Not sure we’ll make a massive dent with Free Rated Traders. But why are people still paying for services like these that can be free! Not sure. Perhaps we’ll find out soon enough when we’re struggling for a budget. Maybe we’ll need investors at some point then to take it to the next level.
Which should I use for tiling? PVA vs Primers for Tiling on Walls.
A common problem in the tile industry is the old PVA vs Primers one.
People, and certainly plasterers (who are murder for it) tend to think and use PVA glue as a primer when tiling walls. If you’re tiling over plaster or plasterboard and wish to separate the tile adhesive (which may be cement-based) from the plaster (which causes issues; cement and plaster don’t mix) then you can’t use PVA to do that.
Here is the problem. PVA is water-based so will break back down with water, and all tile adhesive will involve water. It’s as simple as that.
A primer will reduce porosity of the substrate you’re tiling to. But you need to use an actual primer, not PVA glue. This then prevents water from being drawn out of the tile adhesive quickly as it cures, which in turn increases adhesion strength of the adhesive, and solidifies your tile to the substrate or surface you’re tiling to.
PVA glue does NOT use acrylic polymers. So the water-based glue should be thrown out rather than using for tiling.
All tile adhesive manufacturers will make a primer that’s compatible with their adhesive ranges. And as much thought should be given to this as you give to the choice of tile adhesive.
You wouldn’t want to spend £1,000 on tiles, £300 on adhesives and grout, and then pay £5 for PVA and your tiles fall off, or £50 on proper primer and they stay on.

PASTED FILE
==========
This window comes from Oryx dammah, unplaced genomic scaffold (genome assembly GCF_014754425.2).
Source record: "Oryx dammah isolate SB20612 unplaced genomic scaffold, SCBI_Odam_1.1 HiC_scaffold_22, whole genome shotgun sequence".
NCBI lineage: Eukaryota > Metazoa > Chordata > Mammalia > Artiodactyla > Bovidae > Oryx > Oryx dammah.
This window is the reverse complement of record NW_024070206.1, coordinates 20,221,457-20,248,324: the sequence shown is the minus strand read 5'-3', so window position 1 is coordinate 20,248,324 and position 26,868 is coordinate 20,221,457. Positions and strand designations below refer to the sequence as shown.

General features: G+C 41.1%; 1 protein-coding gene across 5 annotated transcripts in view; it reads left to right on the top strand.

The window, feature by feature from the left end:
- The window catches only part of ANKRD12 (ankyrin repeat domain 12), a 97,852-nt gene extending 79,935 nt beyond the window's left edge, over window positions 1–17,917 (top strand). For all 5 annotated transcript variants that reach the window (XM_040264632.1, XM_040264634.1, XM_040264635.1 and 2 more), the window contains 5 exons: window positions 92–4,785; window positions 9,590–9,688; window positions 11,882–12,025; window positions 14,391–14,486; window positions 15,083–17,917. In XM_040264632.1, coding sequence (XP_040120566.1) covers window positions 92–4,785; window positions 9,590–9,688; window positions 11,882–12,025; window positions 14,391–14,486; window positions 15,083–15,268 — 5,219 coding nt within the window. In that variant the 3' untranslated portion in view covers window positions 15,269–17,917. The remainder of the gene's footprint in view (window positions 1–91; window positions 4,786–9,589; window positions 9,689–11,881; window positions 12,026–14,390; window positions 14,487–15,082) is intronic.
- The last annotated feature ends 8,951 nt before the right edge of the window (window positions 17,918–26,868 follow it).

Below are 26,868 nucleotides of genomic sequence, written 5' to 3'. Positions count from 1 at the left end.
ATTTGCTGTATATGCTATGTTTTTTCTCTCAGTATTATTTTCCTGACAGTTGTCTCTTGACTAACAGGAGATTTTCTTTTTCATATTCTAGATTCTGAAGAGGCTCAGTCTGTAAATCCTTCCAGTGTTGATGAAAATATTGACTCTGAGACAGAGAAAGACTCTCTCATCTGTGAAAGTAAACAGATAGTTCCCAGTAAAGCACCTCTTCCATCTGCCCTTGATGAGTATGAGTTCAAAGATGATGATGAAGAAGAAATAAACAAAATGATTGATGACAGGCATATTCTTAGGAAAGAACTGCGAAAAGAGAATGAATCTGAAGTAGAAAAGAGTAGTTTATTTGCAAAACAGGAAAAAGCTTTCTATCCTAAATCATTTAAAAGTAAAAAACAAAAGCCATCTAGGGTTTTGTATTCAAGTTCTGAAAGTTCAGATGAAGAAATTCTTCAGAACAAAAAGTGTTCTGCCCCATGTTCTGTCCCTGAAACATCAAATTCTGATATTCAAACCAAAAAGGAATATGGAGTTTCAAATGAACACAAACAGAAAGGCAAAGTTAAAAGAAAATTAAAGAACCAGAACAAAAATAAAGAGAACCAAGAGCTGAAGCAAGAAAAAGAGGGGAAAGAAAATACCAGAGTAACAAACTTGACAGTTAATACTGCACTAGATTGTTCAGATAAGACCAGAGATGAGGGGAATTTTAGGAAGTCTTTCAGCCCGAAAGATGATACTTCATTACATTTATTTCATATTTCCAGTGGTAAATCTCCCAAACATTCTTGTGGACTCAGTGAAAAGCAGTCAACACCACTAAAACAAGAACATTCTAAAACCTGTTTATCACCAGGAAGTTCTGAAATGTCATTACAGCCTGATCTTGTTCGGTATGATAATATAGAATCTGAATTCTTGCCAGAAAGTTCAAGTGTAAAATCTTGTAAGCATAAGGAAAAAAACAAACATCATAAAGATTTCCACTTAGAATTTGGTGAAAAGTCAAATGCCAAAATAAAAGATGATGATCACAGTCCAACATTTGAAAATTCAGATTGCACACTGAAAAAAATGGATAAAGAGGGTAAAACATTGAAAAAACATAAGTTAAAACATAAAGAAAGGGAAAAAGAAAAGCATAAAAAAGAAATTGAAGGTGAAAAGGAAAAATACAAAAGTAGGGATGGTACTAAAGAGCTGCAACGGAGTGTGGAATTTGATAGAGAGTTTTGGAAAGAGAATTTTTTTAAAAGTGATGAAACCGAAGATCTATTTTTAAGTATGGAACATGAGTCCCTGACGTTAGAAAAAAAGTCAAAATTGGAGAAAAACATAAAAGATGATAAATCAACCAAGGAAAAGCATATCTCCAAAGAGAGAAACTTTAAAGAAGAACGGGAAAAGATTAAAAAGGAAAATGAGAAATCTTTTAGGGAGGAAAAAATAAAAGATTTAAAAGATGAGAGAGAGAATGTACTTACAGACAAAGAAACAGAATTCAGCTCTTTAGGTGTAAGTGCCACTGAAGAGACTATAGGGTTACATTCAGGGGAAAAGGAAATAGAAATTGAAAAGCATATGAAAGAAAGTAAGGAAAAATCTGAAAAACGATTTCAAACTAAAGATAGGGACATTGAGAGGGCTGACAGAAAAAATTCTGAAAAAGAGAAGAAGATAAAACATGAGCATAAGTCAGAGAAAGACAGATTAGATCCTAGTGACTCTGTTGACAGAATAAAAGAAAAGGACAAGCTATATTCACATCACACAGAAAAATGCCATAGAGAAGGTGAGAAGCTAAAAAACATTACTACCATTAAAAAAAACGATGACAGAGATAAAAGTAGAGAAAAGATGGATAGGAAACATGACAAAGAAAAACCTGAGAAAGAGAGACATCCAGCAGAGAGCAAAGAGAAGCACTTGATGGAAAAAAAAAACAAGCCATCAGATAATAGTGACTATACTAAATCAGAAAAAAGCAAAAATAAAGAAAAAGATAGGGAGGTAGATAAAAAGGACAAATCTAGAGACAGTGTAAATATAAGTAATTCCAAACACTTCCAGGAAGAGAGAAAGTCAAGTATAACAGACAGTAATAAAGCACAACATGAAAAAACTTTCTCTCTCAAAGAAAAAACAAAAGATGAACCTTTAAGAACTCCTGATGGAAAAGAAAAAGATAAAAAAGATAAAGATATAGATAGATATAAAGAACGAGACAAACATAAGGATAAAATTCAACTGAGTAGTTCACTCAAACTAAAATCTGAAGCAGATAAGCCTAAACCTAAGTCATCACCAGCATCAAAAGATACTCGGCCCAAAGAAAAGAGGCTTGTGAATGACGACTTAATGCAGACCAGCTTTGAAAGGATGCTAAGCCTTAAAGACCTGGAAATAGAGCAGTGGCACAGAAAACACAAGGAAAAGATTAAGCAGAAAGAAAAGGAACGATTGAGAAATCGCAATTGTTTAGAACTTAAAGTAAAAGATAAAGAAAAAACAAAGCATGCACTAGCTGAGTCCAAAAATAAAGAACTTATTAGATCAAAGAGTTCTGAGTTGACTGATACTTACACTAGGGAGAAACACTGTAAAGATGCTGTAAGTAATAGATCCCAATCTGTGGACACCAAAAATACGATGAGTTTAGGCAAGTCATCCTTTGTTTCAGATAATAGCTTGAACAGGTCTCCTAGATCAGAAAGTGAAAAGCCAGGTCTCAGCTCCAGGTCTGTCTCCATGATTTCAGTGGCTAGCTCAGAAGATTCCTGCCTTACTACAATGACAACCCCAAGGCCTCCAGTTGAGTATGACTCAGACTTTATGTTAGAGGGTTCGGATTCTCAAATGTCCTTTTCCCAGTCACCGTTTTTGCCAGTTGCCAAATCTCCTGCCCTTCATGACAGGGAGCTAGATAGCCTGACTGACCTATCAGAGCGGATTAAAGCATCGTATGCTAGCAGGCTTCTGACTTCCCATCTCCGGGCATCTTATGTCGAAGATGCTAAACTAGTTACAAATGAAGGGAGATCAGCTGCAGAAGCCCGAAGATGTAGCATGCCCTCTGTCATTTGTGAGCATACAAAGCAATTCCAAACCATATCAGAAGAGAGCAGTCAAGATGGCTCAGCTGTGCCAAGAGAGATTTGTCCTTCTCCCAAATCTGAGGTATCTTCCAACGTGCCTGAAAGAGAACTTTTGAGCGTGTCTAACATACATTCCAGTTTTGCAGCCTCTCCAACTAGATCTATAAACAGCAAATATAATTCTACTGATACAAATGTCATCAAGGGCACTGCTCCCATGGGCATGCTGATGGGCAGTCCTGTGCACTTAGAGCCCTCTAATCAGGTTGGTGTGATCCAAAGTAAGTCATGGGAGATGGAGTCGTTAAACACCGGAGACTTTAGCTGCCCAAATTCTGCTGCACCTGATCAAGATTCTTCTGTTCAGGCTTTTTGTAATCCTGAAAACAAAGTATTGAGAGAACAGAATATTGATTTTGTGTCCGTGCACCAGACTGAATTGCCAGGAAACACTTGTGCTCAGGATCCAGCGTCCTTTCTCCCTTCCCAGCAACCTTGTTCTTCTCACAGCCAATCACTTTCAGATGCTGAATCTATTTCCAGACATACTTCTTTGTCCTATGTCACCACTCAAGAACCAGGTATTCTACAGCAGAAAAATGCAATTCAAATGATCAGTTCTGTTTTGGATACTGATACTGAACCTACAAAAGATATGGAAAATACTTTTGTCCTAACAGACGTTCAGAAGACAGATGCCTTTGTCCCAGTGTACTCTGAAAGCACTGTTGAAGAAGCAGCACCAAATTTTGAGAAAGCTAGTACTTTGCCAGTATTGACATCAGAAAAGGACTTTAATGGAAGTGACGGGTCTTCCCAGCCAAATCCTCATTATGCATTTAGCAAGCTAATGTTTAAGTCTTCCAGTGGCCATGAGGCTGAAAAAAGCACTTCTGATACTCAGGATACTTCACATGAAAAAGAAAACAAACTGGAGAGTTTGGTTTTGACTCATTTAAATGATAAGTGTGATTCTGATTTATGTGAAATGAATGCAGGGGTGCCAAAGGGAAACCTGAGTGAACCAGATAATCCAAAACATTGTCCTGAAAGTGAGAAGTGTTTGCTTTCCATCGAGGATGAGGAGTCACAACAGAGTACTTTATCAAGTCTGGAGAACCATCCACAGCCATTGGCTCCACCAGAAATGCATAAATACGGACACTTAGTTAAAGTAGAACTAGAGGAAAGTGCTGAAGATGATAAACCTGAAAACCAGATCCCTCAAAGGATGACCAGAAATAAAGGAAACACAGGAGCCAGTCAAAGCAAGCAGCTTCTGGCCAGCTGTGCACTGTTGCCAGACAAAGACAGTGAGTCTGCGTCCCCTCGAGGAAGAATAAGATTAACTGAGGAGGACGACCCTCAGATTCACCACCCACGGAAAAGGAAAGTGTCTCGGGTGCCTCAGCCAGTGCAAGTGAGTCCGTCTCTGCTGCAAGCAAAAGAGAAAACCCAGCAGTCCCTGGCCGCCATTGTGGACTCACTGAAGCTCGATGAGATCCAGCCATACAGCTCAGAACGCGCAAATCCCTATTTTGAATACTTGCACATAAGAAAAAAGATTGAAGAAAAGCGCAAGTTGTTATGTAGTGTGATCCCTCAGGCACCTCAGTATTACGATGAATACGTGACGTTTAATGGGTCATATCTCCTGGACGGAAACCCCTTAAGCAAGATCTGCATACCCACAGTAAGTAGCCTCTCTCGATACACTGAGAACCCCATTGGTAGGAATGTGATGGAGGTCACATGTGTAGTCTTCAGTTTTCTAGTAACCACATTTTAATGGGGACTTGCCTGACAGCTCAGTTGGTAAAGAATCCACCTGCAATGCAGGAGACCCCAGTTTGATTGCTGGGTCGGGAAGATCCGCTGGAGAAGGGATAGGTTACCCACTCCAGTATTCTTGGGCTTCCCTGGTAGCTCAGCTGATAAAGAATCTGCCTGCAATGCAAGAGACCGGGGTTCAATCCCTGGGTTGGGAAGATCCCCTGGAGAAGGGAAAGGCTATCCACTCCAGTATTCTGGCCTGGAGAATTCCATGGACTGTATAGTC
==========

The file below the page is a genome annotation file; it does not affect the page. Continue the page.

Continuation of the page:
It’s not worth the headache of risking your tiles falling off. Especially when you’re in the room you’re always naked in, the bathroom or shower-room. Sharp tile glaze or porcelain tile cut edges will break skin and could chop off your wiggly pale bits.
But then if it’s commercial they’ll get paid per meter as that’s what the company employing them will request in most cases.
Then if it’s a small job, perhaps a day rate. And the day rates seem to change massively depending on how busy the tiler is, where they’re based, how much competition there is in the area, and what tiles are being used etc.
You can post your job to the forum here. It’s free of charge. We don’t charge you or the tiler anything at all for this service. There’s no commission to be paid like with some ‘rate my builder’ and ‘check my builder’ websites.
You can research the tilers who reply to your request via the forum. You can see their profiles, how much activity they’ve had on the forum, which sort of jobs they’ve done in the past, how knowledgeable they are by reading their tiling advice threads etc.
Recent tilers that have created listings on the forum
We are looking for a reliable and competent tiler to carry out our bathroom tiling works. We are looking for someone with attention to detail and great customer service skills. We carry out 15-20 bathrooms a year many with full tilling. The spec of these bathrooms can vary but many of them are high end […]
Hi all. We have two walk in showers. Based in Elstree Hertfordshire / North London. Both need to take old grout out and re-grout with appropriate Mapei epoxy grout. Also, would need both drains sealed and tanked (will explain when we speak) If you reach the area and have Epoxy grouting experience please get in […]